2. Question Diversity says:

    Sorry, but I can’t trust the “official” drop out rate statistics any more than I trust the official unemployment, inflation and crime statistics. There are lots of ways to cover up dropouts — One of the scams that was discovered in Texas is that the district classifies dropouts as being home schooled. The touch that gave it away was that these “home schooled” students were from racial and cultural demographics that weren’t known for home schooling.

  3. sbuffalonative says:

    Up until about 10 years ago, blacks in Buffalo were complaining that suburban schools spent more on their students than the city of Buffalo spent on city students.

    Although I don’t have the numbers, this is no longer true. Buffalo Public Schools now spend more money per student than do suburban schools and blacks no longer have this phantom excuse for black failure.

    It hasn’t made a positive difference. Black failure rates have increased to over 50%.

    It was never about money and it will never be.

  4. John Engelman says:

    College graduates are less likely to commit crimes than high school dropouts. This does not mean that getting the dropouts back into school, and getting them into college will reduce the dropout rate. Basketball players tend to be tall, but playing basketball does not make one tall.

  5. John Engelman says:

    A high dropout rate is something an inner city school should be proud of. It means that standards are not being compromised.

    We often hear that we should raise standards and reduce the dropout rate. Raising standards and reducing the dropout rate is like cutting taxes and balancing the budget. It cannot be done. When standards are raised many students discover that they lack the ability or the drive to meet the standards, so they drop out.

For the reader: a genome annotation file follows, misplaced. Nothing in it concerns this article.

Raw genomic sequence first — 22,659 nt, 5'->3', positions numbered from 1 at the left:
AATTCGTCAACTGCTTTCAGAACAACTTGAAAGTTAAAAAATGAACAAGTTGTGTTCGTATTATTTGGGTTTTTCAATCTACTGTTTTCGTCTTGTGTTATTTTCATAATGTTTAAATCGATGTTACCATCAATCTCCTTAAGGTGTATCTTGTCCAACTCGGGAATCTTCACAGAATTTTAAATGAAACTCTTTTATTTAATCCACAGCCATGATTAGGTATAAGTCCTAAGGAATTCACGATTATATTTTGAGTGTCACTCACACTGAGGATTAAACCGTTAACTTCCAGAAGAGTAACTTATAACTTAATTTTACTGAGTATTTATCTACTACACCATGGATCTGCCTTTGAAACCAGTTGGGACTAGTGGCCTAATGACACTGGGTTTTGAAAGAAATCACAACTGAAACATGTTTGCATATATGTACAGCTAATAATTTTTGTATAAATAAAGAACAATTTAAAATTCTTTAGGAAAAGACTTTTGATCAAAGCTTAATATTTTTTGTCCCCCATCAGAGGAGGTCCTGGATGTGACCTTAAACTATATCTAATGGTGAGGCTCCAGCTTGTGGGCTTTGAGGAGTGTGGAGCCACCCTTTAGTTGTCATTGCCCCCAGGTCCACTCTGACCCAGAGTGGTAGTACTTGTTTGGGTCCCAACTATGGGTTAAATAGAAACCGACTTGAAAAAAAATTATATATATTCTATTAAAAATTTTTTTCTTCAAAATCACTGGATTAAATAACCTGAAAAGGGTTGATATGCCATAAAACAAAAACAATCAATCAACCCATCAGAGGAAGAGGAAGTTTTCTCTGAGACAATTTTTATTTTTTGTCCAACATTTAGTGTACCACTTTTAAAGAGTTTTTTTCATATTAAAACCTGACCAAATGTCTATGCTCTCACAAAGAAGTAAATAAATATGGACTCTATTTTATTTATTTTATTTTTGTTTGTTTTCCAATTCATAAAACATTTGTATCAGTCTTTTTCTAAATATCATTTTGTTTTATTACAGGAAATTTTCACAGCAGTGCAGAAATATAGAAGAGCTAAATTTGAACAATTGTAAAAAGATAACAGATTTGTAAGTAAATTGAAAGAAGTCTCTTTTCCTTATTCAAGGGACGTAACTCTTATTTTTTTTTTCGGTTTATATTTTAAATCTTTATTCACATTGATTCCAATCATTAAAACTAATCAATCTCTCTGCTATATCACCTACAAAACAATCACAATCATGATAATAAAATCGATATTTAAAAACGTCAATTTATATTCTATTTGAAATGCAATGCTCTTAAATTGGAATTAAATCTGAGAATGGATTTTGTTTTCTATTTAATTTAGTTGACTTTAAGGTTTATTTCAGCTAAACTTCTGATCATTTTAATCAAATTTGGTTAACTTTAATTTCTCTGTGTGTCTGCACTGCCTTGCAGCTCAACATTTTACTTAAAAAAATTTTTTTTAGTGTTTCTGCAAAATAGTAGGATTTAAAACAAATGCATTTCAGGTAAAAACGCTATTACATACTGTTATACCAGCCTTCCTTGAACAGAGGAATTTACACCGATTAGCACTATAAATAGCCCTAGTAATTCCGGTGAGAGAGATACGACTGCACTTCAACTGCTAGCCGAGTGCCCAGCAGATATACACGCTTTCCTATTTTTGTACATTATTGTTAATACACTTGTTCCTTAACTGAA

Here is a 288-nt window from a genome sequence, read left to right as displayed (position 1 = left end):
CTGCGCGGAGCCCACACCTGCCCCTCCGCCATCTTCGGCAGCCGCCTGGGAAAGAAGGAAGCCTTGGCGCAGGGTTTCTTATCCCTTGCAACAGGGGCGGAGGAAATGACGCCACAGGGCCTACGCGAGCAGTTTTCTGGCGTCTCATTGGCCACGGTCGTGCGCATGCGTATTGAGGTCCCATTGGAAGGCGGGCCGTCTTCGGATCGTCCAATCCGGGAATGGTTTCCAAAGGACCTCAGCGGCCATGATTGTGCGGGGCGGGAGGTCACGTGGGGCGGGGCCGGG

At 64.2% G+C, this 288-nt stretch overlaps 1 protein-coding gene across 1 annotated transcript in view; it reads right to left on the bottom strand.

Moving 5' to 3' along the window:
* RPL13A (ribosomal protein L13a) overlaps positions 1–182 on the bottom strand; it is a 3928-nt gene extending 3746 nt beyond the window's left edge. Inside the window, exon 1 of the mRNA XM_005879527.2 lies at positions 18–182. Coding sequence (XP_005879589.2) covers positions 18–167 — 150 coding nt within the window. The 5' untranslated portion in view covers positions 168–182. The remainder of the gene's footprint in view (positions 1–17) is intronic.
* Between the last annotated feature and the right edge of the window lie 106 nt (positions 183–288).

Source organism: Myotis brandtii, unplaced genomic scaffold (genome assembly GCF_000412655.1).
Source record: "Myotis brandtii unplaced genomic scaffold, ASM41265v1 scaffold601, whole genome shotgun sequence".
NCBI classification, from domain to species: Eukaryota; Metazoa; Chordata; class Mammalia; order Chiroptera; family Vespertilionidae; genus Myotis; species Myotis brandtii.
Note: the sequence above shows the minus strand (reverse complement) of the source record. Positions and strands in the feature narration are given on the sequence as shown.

6. June Warren says:

    I’ve posted this before and I’ll post it again as long as the subject of school spending comes up!

    In our area, West Alabama, the average public school system spends $10,000 or more per student per year. Almost all the schools in these systems are majority black and in some cases 100%. The graduation rates for these schools are abysmal. One of them, Holt High School near Tuscaloosa has a 60% dropout rate. In 2005 at Livingston High (100% black) every girl, (except for one) who made it to the senior class was already a single mother and was receiving public assistance. Some of these schools don’t even have PTAs.

    On the other hand we have a number of private schools, including ones that are are Catholic, Protestant, and secular college prep. These schools spend about $4200 or even less per student per year and get excellent results. Almost all their students graduate and go on to college. These schools have tremendous parental support. They work as volunteers, make school repairs, donate generously to school endowments, and work closely with their children.

  7. Anonymous says:

    Milwaukee is no better than “D-Town”. I think it has the highest teen pregnancy… girls (black of course) 15 -16 yrs. old are having babies, it is common.

  8. SKIP says:

    Perhaps spreading the rumor that there is a NFL or NBA scout sneaking around watching the AFLEETS perform would keep, at least the black males, from dropping…won’t make them any smarter, but it will keep the fed money coming.